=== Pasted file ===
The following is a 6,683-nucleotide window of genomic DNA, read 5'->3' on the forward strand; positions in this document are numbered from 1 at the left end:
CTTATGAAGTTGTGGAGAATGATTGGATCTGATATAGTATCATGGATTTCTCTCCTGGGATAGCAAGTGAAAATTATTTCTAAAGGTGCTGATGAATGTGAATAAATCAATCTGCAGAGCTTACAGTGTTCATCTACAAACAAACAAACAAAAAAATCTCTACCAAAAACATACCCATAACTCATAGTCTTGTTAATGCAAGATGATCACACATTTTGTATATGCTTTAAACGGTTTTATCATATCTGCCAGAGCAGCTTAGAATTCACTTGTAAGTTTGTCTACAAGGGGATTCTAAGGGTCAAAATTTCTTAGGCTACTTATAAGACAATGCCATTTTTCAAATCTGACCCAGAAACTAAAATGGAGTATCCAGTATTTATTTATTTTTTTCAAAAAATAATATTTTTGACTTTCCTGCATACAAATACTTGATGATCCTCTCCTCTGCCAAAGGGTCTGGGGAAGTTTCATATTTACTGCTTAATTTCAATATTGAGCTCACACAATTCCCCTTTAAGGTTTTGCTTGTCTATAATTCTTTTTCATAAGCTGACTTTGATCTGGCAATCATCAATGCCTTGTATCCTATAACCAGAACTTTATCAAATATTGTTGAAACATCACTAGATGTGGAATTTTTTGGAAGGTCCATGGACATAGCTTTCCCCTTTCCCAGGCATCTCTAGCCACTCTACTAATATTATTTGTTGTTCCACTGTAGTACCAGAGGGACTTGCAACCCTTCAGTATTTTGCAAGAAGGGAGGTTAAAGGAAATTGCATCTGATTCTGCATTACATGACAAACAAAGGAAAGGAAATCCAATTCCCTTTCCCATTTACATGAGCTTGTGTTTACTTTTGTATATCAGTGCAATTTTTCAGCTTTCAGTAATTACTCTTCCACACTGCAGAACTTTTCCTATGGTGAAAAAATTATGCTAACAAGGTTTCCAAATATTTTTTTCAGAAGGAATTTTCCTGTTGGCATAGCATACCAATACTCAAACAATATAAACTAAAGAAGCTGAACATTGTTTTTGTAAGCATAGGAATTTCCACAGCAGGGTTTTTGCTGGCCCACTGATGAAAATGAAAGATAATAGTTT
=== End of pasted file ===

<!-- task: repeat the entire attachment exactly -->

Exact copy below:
The following is a 6,683-nucleotide window of genomic DNA, read 5'->3' on the forward strand; positions in this document are numbered from 1 at the left end:
CTTATGAAGTTGTGGAGAATGATTGGATCTGATATAGTATCATGGATTTCTCTCCTGGGATAGCAAGTGAAAATTATTTCTAAAGGTGCTGATGAATGTGAATAAATCAATCTGCAGAGCTTACAGTGTTCATCTACAAACAAACAAACAAAAAAATCTCTACCAAAAACATACCCATAACTCATAGTCTTGTTAATGCAAGATGATCACACATTTTGTATATGCTTTAAACGGTTTTATCATATCTGCCAGAGCAGCTTAGAATTCACTTGTAAGTTTGTCTACAAGGGGATTCTAAGGGTCAAAATTTCTTAGGCTACTTATAAGACAATGCCATTTTTCAAATCTGACCCAGAAACTAAAATGGAGTATCCAGTATTTATTTATTTTTTTCAAAAAATAATATTTTTGACTTTCCTGCATACAAATACTTGATGATCCTCTCCTCTGCCAAAGGGTCTGGGGAAGTTTCATATTTACTGCTTAATTTCAATATTGAGCTCACACAATTCCCCTTTAAGGTTTTGCTTGTCTATAATTCTTTTTCATAAGCTGACTTTGATCTGGCAATCATCAATGCCTTGTATCCTATAACCAGAACTTTATCAAATATTGTTGAAACATCACTAGATGTGGAATTTTTTGGAAGGTCCATGGACATAGCTTTCCCCTTTCCCAGGCATCTCTAGCCACTCTACTAATATTATTTGTTGTTCCACTGTAGTACCAGAGGGACTTGCAACCCTTCAGTATTTTGCAAGAAGGGAGGTTAAAGGAAATTGCATCTGATTCTGCATTACATGACAAACAAAGGAAAGGAAATCCAATTCCCTTTCCCATTTACATGAGCTTGTGTTTACTTTTGTATATCAGTGCAATTTTTCAGCTTTCAGTAATTACTCTTCCACACTGCAGAACTTTTCCTATGGTGAAAAAATTATGCTAACAAGGTTTCCAAATATTTTTTTCAGAAGGAATTTTCCTGTTGGCATAGCATACCAATACTCAAACAATATAAACTAAAGAAGCTGAACATTGTTTTTGTAAGCATAGGAATTTCCACAGCAGGGTTTTTGCTGGCCCACTGATGAAAATGAAAGATAATAGTTT